Cardigan loses the £400,000 project funding for the art work, and although efforts are being made to save the regeneration funding to improve part of the river frontage (reported as being £200,000) there’s a risk that this, too, will be lost. More generally, the town has signalled that it doesn’t easily embrace anything new and different – certainly when it comes to public art. It may be years before confidence in any kind of major investment in the town returns (beyond the supermarkets in the pipeline). But if the concerns about lack of community involvement were the reason for the project’s demise why didn’t the spirit of compromise save the project so that all of the regeneration possibilities, potential boost to tourism and more weren’t lost?
Britain’s record of embracing public art is littered with controversy. Often misunderstood as simply about permanent plinth-based solid sculpture in stone or brass or steel, we’re now much more aware of artistic interpretation of the world around us which is temporary as well as permanent, performance based, in both small and large scale and variously confrontational.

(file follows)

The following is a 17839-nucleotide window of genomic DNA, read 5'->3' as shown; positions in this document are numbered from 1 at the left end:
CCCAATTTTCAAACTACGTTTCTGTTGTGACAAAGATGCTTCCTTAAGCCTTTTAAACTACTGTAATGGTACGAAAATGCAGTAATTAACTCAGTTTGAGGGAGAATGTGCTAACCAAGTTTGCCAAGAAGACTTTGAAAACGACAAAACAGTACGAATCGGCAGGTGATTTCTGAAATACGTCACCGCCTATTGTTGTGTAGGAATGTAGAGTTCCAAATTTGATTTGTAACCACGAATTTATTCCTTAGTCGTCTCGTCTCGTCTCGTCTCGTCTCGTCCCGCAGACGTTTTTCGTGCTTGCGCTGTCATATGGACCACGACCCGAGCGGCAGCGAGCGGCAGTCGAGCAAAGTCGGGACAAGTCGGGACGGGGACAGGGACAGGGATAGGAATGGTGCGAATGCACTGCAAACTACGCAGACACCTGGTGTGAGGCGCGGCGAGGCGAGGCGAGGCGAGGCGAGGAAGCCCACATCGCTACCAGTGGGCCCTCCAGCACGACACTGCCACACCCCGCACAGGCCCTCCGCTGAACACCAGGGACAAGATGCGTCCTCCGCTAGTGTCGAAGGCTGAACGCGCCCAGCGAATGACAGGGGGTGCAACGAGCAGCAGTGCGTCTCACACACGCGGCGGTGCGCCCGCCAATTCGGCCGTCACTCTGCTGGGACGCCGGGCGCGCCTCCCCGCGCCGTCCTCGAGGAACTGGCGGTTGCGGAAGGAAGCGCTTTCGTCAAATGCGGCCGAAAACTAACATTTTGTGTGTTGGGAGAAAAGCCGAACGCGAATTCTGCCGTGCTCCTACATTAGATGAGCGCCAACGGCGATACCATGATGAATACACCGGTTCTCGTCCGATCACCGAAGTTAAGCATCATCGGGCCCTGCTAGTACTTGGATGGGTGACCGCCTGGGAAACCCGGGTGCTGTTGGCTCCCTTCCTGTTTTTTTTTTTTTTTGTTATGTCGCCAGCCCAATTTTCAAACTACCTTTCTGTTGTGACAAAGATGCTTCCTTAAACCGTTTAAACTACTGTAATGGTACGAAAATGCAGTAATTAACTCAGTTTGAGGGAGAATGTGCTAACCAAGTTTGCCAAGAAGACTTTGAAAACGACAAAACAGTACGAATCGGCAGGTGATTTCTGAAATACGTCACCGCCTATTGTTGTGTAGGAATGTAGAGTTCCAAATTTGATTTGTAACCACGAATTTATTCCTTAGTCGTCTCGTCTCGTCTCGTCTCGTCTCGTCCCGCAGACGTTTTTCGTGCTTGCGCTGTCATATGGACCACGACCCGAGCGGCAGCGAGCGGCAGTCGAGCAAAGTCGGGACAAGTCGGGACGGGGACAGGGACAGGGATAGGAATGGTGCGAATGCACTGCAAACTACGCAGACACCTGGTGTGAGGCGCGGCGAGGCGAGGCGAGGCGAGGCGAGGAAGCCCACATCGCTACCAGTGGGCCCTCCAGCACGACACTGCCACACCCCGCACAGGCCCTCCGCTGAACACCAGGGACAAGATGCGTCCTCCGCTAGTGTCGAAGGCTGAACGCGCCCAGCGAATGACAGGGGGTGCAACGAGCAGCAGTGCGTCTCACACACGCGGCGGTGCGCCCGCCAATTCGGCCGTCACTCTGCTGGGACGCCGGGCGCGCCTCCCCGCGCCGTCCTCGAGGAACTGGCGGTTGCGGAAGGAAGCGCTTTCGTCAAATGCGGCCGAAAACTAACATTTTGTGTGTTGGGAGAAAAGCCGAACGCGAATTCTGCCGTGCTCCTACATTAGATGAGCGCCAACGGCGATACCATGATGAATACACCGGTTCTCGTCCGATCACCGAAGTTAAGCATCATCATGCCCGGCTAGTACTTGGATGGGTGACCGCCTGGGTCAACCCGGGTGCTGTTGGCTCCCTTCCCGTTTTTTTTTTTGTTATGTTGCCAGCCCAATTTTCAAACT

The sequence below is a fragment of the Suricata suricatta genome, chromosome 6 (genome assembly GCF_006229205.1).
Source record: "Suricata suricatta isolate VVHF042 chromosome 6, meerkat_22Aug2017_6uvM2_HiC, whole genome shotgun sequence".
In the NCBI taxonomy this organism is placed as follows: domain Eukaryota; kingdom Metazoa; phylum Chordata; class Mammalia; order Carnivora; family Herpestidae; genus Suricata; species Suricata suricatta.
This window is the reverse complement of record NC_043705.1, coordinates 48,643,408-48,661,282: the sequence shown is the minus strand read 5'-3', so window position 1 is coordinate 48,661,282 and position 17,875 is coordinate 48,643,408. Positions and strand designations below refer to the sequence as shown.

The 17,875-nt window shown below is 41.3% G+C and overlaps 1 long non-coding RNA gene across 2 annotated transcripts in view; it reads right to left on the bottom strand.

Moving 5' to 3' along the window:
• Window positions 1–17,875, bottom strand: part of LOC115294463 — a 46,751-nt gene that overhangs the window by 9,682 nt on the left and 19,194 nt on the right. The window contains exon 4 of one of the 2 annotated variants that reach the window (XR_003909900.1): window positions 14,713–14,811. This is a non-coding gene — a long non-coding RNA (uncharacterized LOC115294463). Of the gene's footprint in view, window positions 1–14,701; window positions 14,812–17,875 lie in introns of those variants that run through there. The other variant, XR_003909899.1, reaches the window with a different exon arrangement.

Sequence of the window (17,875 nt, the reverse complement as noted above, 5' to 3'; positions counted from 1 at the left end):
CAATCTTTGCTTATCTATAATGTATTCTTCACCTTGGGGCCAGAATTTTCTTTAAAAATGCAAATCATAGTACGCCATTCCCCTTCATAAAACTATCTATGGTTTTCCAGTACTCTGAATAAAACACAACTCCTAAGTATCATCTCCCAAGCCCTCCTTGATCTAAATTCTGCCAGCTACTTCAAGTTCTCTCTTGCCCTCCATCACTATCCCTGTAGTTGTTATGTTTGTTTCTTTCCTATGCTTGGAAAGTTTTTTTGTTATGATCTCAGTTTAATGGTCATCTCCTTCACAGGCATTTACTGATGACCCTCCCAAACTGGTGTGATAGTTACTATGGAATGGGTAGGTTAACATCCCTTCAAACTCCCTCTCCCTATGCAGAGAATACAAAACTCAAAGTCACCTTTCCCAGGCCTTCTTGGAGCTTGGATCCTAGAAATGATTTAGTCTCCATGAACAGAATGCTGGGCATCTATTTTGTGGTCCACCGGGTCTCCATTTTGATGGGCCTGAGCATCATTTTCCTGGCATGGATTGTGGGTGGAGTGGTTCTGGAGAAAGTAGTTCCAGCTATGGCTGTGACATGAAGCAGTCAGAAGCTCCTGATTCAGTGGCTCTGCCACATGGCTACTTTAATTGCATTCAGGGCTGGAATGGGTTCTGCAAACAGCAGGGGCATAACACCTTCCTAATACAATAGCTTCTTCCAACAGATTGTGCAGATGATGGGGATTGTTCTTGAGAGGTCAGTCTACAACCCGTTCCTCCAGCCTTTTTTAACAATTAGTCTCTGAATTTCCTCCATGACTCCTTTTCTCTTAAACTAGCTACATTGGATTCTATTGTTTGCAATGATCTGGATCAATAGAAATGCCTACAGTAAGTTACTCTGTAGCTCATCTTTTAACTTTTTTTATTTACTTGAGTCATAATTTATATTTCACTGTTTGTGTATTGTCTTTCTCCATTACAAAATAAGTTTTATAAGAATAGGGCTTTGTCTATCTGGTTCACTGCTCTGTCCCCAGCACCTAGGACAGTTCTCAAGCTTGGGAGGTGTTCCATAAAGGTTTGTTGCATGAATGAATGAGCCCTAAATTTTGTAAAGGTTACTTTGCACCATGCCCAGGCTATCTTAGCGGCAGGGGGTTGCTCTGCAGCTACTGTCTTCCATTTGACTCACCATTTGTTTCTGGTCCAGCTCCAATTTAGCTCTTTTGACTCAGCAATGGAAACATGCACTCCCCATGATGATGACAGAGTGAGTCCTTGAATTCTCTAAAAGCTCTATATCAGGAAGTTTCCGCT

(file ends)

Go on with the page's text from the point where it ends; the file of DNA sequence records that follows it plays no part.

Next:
The work of Anish Kapoor and Antony Gormley are well known for being sculptors in the landscape. They too have faced criticism and opposition. Rafael Lozano-Hemmer was hoping to become just as well known for his work in Cardigan. In the art world Lozano-Hemmer is a rising star with critical success at the Venice Biennale and works in many cities around the world as well as in the UK. If it had been completed it would have been a unique piece of public art in a landscape not known for much beyond the figures of icons (mostly male) from Welsh history.